In 1997, around the release of The Boatman’s Call, Nick Cave and the Bad Seeds taped an episode of MTV’s Live ‘N’ Loud. Since Boatman was a significantly more sedate record than its predecessor, Murder Ballads, the “Loud” part of the title maybe wasn’t such a hot fit for the band’s music at the time, but the broadcast nonetheless featured a superb short set, shot in low-key black and white, of four Boatman songs, plus “The Carny” from 1986.

This MTV taping came less than a year, mind you, after Cave declined his nomination for an MTV music award with one of the funniest refusals of all time. (His problem wasn’t with MTV per se, but with competitions in the arts, though he has plenty of other awards, so who knows what was really up.) The jaw-dropping passage “MY MUSE IS NOT A HORSE AND I AM IN NO HORSE RACE AND IF INDEED SHE WAS, STILL I WOULD NOT HARNESS HER TO THIS TUMBREL—THIS BLOODY CART OF SEVERED HEADS AND GLITTERING PRIZES” would, in a better world, be immortal. The letter is still published in its entirety on Cave’s site, and also here on Dangerous Minds, so if you wish to read it at either of those places, knock yourself out, the video will still surely be here when you’re done.

Here’s the set list with rough start times if you want to skip to something:
00:21 “Into My Arms”
05:02 “Brompton Oratory”
08:51 “West Country Girl”
11:46 “Far From Me”
17:46 “The Carny”
 

Posted by Ron Kretsch | Discussion
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When Iggy Pop was on ‘Star Trek: Deep Space Nine’


 
In 1998 Iggy Pop guest-starred on an episode of Star Trek: Deep Space Nine as a Vorta overseer named “Yelgrun” from the planet Kurill Prime. Admittedly I never watched the Deep Space Nine series, but had I known back then that James Osterberg was going have a small role on it, I would have definitely tuned in.

Producer Ira Steven Behr was a massive Iggy fan and had always wanted him to be on the show. According to Memory Alpha:

...Behr made a point of visiting the set during production of the episode, which was something of a rarity due to his busy schedule. “For Iggy I would not be denied!” Behr joked. “I was a happy boy.” Similarly, Hans Beimler recalled, “Ira was thrilled! For cryin’ out loud, Iggy Pop has been a hero of his for years. I’ve heard about Iggy Pop since I’ve known him. I’ve seen Iggy Pop posters in his home. What can I say? The man was in heaven.”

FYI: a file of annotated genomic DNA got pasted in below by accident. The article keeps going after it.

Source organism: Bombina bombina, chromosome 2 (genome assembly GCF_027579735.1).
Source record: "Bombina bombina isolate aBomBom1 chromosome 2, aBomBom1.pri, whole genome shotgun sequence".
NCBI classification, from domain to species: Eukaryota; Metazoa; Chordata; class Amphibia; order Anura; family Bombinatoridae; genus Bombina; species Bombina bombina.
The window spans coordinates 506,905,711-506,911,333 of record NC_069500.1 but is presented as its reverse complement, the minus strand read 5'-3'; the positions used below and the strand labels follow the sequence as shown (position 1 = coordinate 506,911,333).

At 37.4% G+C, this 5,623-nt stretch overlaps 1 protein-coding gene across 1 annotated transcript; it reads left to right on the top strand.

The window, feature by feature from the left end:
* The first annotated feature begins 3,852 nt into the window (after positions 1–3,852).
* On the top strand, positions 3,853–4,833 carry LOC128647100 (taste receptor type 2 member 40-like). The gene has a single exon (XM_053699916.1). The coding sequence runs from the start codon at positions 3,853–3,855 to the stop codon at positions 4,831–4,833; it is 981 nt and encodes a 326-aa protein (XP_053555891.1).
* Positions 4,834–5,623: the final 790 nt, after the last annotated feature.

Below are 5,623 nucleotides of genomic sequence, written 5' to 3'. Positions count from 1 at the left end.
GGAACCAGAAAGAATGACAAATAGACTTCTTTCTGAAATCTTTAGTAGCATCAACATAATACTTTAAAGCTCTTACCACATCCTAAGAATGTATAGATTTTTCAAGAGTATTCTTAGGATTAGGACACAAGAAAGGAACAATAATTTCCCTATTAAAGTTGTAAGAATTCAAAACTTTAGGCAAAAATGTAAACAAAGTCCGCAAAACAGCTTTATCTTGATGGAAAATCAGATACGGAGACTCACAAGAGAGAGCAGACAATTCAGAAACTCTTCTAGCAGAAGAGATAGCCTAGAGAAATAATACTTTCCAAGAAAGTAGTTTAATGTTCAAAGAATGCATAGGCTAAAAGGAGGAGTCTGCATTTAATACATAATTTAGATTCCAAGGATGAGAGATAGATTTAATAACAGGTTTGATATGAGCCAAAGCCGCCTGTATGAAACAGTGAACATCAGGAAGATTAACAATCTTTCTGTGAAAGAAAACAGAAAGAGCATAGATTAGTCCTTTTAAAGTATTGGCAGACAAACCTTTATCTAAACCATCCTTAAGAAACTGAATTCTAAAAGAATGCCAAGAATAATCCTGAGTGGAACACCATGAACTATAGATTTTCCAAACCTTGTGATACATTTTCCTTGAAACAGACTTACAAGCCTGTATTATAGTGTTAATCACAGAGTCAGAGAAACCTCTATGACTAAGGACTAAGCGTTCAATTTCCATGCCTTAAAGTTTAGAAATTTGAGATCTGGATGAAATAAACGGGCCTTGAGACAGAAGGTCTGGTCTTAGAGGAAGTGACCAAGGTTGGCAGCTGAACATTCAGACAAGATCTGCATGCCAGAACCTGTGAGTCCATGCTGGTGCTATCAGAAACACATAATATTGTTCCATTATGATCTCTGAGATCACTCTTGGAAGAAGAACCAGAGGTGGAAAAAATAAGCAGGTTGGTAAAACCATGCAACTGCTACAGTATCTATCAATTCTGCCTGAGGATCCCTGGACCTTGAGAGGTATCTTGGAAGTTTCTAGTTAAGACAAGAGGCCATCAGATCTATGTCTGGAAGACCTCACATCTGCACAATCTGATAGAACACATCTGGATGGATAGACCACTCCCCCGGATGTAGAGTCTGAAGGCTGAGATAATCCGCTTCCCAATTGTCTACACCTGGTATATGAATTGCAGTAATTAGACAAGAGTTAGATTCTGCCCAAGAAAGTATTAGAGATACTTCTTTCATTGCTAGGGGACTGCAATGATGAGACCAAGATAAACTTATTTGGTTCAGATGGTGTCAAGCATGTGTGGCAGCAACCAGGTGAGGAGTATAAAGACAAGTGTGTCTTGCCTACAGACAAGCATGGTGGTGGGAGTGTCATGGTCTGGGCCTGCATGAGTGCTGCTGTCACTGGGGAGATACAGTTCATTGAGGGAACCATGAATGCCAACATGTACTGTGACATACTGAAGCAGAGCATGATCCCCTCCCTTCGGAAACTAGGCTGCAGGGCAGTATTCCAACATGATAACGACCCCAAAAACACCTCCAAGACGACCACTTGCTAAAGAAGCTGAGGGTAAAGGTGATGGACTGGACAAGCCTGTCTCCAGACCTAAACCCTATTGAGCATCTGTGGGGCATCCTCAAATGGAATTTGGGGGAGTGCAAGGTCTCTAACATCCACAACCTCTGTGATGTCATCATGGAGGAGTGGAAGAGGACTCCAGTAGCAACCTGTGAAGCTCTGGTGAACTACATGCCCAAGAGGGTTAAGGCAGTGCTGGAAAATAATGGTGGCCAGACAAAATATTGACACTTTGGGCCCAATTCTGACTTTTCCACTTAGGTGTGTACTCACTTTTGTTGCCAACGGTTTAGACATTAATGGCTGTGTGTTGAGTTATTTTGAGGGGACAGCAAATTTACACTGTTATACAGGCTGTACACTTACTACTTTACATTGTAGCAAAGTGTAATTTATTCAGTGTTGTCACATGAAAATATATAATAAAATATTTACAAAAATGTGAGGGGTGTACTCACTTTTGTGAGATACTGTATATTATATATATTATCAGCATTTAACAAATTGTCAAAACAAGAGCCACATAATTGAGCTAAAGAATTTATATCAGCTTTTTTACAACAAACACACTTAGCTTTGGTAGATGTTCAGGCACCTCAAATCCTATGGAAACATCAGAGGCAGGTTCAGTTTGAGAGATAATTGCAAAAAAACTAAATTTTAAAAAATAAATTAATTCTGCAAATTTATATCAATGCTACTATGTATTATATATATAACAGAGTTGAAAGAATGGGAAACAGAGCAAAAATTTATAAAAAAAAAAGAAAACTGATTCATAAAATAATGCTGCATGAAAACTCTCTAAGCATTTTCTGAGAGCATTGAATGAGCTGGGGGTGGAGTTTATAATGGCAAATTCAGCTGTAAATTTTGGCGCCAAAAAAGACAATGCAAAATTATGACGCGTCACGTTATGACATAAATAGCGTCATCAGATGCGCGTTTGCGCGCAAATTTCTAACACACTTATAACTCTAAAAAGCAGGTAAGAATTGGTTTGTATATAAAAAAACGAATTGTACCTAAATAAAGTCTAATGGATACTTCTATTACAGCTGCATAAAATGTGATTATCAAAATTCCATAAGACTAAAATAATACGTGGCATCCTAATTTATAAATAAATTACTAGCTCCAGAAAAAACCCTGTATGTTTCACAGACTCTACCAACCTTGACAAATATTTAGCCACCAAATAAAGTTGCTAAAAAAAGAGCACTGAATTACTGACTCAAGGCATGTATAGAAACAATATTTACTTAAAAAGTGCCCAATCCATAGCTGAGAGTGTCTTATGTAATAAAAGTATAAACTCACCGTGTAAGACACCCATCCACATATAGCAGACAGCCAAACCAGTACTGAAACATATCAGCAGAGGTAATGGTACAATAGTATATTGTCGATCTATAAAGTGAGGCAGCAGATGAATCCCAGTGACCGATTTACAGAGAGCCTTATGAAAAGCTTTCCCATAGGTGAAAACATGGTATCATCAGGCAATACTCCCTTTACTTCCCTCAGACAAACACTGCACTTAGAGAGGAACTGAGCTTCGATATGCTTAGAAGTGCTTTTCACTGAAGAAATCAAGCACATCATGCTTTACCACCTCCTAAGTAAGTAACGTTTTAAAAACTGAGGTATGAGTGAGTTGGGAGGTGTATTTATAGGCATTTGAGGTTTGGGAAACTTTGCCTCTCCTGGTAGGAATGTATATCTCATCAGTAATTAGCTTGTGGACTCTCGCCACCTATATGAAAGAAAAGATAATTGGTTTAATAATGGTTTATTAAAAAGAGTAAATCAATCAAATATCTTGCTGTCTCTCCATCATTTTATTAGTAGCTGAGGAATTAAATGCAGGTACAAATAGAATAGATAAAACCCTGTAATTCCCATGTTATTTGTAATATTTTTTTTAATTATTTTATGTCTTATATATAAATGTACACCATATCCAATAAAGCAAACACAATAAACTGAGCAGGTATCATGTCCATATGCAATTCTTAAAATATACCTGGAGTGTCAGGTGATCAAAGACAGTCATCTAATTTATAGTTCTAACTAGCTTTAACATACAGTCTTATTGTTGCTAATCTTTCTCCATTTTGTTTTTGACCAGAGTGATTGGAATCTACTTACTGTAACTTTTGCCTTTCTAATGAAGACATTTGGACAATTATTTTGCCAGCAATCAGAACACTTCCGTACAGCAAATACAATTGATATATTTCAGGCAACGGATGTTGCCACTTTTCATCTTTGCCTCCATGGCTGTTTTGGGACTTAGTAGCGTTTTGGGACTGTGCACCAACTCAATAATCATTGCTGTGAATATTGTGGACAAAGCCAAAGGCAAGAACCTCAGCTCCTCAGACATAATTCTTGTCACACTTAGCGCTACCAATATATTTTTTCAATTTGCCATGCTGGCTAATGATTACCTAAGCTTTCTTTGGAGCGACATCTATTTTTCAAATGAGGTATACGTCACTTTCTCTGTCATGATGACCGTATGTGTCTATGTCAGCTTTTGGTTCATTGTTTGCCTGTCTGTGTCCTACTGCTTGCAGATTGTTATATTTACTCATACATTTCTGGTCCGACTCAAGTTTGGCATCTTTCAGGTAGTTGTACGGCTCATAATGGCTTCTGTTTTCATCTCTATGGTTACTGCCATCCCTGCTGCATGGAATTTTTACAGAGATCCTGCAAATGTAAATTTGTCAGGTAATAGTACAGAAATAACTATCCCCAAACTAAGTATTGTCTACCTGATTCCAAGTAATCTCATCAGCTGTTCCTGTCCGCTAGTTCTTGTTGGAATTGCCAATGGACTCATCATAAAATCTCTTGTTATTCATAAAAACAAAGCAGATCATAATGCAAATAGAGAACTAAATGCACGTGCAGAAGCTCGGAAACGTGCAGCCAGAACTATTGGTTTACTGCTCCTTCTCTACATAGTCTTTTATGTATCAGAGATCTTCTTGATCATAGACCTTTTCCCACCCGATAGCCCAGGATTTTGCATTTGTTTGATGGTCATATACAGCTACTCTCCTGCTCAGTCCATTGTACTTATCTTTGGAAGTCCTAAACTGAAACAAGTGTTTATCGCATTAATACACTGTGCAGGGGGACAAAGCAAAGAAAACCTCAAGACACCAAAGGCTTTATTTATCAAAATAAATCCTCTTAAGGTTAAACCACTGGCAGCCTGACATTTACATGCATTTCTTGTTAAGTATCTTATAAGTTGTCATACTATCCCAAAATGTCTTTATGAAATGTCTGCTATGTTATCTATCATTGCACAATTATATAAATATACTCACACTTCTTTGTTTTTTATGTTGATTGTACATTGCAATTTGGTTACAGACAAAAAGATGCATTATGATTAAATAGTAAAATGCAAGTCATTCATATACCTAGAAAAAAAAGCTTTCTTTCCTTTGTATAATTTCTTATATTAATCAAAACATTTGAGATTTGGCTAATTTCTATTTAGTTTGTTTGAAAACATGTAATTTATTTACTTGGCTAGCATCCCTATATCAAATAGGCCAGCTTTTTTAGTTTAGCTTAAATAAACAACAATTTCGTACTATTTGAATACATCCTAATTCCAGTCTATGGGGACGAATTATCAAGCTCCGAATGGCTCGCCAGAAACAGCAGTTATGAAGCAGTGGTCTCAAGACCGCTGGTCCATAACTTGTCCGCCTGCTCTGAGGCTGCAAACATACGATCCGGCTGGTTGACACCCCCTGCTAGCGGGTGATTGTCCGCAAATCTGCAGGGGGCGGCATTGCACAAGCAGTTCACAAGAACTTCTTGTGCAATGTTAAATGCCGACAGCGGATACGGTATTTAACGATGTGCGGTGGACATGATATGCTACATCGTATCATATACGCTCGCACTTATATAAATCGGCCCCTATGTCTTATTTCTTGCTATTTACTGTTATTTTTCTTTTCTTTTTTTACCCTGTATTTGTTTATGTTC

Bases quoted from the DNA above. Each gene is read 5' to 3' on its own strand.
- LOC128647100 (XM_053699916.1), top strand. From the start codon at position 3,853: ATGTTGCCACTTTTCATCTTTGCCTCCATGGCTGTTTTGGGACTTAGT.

Though he was excited to have Pop onboard for the episode, Behr did have concerns that the character perhaps wasn’t the best match for the singer, known for his wild stage presence. “I knew that the role was going to be tough for Iggy, because he’s a very kinetic performer”, Behr commented. “His physicality is certainly part of who he is, and unfortunately we cast him as a Vorta, one of the most immobile of characters.”

Behr declared that Pop was wonderful to work with and thought he nailed “...that demented quality the Vorta have, like Weyoun has-think Caligula! He was just a delight.”


Ira Steven Behr and Iggy Pop

Below, a video montage of Iggy’s most memorable scenes as “Yelgrun” from Star Trek: Deep Space Nine episode “The Magnificent Ferengi.”

Posted by Tara McGinley | Discussion
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Bob Dylan, slapstick comedy hero? It almost happened.


 
Larry Charles is a force in contemporary comedy, but to most people he’s little more than a name. Odds are pretty decent that he’s been involved in the creation of something you love—he was a staff writer for Seinfeld for five years; he directed three Sacha Baron Cohen movies, including the immortal 2006 release Borat: Cultural Learnings of America for Make Benefit Glorious Nation of Kazakhstan; he was executive producer on The Tick; he has directed more than a dozen episodes of Curb Your Enthusiasm.

Clearly, if you look at that resume, Charles can count Jerry Seinfeld, Baron Cohen, and Larry David as some of his most fertile collaborators. But he has a significant collaborator that hasn’t garnered as much notice—that being Bob Dylan. In 2003 Charles released his first directorial feature, a star-studded “comedy-drama” (per Wikipedia) called Masked and Anonymous, with Bob Dylan as number 1 on the call sheet, as they say in Hollywood (i.e., the top-billed actor). Charles directed the movie, and Dylan and Charles co-wrote it, using the pseudonyms Sergei Petrov and Rene Fontaine, respectively.
 

Larry Charles and Bob Dylan
 
But that (likely somewhat mixed-up) feature started its existence as an HBO pitch for a “slapstick comedy” TV series with Bob Dylan in the lead role—a pitch that was green-lighted after a bizarre meeting with the head of the premium cable network. Charles was on Pete Holmes’ podcast You Made It Weird recently and told the entire story. (In the podcast the story starts around an hour and 26 minutes in, but someone has helpfully created a YouTube video of that section, which we’ve embedded below.)

I’ve transcribed a couple of sections from the story, but it’s rather long (10 minutes) and suitably aimless, being a podcast. Dylan lovers should really listen to the whole thing. The story starts out as follows:
 

I got a call that he was interested in doing, he’d been on the road, he does this endless tour, he’s on this tour all the time, he’s on this bus, most of the time. And he’s got a TV, this was back in the ‘90s, he’s got a TV in the bus and he watches movies and he gets into certain genres of movies, and he gets like addicted to them and just watches every single one of them. And he had been watching Jerry Lewis movies. And he’d gotten deeply into Jerry Lewis, and he wanted to make a slapstick comedy. ... He wants to do it as a TV series for HBO, so I’m called in to meet with him. He wanted to star in it, almost like a Buster Keaton or something.